" Thou took'st me, Fortune, from a royal dome, 
" (Such early blow thy deadly malice gave ;) 
" And I, thus ravished from my noble home, 
" In other lands was sold to be a slave ; 
" And now, long doomed in foreign climes to roam, 
" But her remember to whose breasts I clave ; 
" (My father's and my country's name effaced,) 
" My mother's in my mind is only traced. 


" Never did evil destiny so lour, 

" As upon me ; to early bondage sold, 

" With one, entitled Lord o' the Sylvan Tower : 

" When, but to make me suffer sevenfold, 

" Softened awhile appear'd the faithless Power ; 

" And the good Master of the Sylvan hold 

" Freed me ; and having none his name to bear, 

" Of his broad lands and living made me heir. 

;< But Fortune had so marked me for her prey, 
" That to fill up the bitter cup of woe, 
" Fairest among the fair, a damsel gay 
" She chose in her displeasure to bestow ; 
" Simply to take the precious prize away. 
" Then can I choose but sink beneath the blow ? 
" O thou, that hast renewed my fleeting breath, 
" Undo thy work, and give me back to death." 

Orlando, and the charitable damsel sympathise 
deeply in his grief; and the lady, to prove, 
at least, that he was not single in his sorrows, 
begins the narration of her own adventures. 


She informs him, that she was daughter and 
heir of the king of the Distant Isles, where all 
the treasure of the earth is accumulated. Gifted 
with beauty and destined to inherit such riches, 
two lovers came to demand her in marriage on 
the same day, Ordauro and Folderico ; the one 
handsome and the other more than seventy 
years old. The first distinguished by his 
prowess, the second by his wisdom and riches. 
The damsel's father inclined hi favour of Fol- 
derico ; but the damsel hoped by a sleight to 
transfer herself to Ordauro.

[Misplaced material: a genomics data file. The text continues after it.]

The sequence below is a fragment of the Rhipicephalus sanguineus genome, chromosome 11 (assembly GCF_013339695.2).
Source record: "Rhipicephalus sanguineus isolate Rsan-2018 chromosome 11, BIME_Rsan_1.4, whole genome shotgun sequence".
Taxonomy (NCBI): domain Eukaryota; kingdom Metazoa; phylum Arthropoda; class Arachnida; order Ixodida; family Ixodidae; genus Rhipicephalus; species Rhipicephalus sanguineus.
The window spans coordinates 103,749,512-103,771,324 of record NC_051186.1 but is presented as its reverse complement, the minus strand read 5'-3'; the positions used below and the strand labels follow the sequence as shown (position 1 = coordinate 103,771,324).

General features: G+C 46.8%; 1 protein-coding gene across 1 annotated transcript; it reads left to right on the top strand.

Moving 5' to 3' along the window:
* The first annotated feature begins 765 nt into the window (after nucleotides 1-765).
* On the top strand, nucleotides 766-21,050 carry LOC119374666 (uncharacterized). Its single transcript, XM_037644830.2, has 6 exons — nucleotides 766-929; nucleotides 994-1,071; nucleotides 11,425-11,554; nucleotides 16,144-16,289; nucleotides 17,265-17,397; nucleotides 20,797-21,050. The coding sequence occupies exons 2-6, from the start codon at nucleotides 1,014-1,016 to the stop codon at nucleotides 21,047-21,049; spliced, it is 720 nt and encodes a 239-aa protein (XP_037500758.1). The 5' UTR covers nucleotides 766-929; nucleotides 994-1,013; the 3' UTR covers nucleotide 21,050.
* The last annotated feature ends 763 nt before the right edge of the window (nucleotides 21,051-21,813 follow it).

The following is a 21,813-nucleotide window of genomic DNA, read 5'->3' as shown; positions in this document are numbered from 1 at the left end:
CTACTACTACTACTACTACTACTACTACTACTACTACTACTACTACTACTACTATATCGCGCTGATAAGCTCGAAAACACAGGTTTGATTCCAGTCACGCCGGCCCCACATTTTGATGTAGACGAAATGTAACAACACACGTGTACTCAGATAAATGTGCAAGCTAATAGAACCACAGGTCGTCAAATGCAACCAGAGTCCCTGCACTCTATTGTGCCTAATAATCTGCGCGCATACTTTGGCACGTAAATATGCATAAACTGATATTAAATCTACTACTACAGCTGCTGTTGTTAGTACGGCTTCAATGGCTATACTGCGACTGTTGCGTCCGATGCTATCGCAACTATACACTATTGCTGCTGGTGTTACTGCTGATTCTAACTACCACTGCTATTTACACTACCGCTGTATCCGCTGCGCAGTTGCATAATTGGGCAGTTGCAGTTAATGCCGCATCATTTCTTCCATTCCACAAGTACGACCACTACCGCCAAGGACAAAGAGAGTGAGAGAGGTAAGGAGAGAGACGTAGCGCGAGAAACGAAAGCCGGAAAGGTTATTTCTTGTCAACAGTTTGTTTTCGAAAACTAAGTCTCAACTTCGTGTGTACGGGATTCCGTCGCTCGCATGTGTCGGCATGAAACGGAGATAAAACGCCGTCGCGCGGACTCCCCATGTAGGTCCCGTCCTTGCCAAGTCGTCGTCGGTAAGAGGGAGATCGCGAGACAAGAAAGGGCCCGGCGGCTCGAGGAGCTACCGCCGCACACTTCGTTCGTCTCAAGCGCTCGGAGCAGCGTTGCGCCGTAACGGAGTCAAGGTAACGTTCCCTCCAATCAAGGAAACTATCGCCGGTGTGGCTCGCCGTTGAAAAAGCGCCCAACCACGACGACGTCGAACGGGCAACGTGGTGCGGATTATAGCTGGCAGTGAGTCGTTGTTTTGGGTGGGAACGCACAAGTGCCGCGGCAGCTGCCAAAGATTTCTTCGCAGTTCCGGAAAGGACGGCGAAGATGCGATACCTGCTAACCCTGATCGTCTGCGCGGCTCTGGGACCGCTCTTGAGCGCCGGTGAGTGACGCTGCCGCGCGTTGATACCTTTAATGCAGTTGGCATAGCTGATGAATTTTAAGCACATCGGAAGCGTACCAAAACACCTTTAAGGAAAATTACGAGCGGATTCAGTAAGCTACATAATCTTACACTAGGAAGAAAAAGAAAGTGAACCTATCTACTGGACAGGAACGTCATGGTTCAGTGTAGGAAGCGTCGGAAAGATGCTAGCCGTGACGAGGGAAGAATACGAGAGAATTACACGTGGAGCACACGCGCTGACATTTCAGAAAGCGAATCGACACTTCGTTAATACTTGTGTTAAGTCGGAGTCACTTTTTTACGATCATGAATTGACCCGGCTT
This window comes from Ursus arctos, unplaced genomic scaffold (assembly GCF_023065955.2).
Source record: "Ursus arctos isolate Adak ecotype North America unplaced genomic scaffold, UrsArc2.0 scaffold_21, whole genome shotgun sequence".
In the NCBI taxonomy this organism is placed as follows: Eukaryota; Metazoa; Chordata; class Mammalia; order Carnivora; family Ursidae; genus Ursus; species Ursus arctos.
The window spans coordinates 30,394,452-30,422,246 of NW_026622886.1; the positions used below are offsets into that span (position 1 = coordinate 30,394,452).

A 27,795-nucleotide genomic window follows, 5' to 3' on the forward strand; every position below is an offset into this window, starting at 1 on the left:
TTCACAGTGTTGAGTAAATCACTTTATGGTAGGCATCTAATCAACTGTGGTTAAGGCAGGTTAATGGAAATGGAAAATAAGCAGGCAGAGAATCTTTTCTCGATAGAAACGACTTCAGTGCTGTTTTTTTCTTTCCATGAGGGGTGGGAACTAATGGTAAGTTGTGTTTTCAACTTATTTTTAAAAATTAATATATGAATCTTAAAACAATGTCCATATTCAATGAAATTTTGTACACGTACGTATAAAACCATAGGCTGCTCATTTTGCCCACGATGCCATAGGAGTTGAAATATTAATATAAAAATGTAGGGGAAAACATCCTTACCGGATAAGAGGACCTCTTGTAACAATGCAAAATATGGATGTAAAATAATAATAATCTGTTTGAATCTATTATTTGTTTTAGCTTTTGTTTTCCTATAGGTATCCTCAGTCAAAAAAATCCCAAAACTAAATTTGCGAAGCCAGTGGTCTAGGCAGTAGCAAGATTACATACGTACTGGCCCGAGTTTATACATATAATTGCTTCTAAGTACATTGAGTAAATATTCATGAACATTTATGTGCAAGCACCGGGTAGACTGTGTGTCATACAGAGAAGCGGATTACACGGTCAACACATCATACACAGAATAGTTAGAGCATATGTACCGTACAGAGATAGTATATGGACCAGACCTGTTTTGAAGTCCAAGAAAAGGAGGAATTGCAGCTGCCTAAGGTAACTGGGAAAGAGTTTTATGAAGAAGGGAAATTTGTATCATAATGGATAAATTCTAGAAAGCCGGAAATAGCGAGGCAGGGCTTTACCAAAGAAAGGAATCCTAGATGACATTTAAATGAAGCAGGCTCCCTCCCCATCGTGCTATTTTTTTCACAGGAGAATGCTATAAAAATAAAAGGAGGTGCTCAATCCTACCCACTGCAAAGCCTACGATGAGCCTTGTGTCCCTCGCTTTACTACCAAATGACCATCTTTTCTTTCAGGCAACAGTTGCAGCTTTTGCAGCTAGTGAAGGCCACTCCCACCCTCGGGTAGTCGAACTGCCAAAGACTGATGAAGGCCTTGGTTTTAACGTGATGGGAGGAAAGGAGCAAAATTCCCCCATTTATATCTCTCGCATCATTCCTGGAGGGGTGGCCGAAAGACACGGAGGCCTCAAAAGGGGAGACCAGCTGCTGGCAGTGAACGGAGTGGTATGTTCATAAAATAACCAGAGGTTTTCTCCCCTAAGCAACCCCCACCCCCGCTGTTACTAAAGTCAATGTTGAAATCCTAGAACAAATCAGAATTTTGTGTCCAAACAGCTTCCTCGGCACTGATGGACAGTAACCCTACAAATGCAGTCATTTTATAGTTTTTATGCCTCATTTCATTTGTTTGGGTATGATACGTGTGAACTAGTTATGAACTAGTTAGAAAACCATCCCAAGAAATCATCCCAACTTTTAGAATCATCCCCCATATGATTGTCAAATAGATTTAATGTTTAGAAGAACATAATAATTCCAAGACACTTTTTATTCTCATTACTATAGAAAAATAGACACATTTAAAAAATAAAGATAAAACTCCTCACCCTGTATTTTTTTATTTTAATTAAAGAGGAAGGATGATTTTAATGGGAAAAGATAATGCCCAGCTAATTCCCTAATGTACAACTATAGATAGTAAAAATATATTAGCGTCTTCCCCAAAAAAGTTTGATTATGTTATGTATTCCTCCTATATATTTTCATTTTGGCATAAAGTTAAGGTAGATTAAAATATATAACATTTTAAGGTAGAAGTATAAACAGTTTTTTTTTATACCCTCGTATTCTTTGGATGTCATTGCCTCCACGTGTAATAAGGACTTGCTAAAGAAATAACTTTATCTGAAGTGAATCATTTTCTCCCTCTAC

She had accordingly obtained a boon from 
the monarch ; and this was, that no one should 
have her to wife, who had not previously 
vanquished her in the foot-race. By this, she 
considered herself as secure of success; but 
Folderico countermined her stratagem. Being 
paired with her in the course, he had recourse 
to the expedient of dropping three golden 
apples, and the damsel was distanced by the 


same means as Atalanta. Thus the old man 
won his wife ; who, however, determined on 
taking such vengeance as was in her power. 

Here the lady, who was her own histo- 
rian, observed Brandimart's distraction ; who 
being charged with it, confessed that he had 
neither eyes nor ears but for Flordelis, and 
that he should never regain possession of him- 
self, till she was found. On this the damsel 
and Orlando, who was mounted on Bayardo, 
and had resigned his Brigliadoro to Brandi- 
mart, as before related, offer to accompany him 
in an attempt to recover her, and they imme- 
diately proceed upon their search. 

Flordelis, in the interval, had been carried off 
by the hermit to a cave ; where she woke at 
the moment that a lion, who harboured there, 
sprang forth to punish the intrusion of the 
ravisher : who instantly dropt his plunder and